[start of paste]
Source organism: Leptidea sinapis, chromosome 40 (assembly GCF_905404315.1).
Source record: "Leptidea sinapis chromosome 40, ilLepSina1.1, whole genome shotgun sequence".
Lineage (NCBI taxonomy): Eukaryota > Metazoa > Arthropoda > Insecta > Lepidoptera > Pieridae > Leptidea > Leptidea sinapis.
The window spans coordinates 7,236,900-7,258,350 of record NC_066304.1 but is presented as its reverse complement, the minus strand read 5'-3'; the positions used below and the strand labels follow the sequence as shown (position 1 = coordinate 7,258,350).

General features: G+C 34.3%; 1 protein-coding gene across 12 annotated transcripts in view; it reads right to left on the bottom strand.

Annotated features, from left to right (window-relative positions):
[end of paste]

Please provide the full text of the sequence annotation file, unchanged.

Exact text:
Source organism: Leptidea sinapis, chromosome 40 (assembly GCF_905404315.1).
Source record: "Leptidea sinapis chromosome 40, ilLepSina1.1, whole genome shotgun sequence".
Lineage (NCBI taxonomy): Eukaryota > Metazoa > Arthropoda > Insecta > Lepidoptera > Pieridae > Leptidea > Leptidea sinapis.
The window spans coordinates 7,236,900-7,258,350 of record NC_066304.1 but is presented as its reverse complement, the minus strand read 5'-3'; the positions used below and the strand labels follow the sequence as shown (position 1 = coordinate 7,258,350).

General features: G+C 34.3%; 1 protein-coding gene across 12 annotated transcripts in view; it reads right to left on the bottom strand.

Annotated features, from left to right (window-relative positions):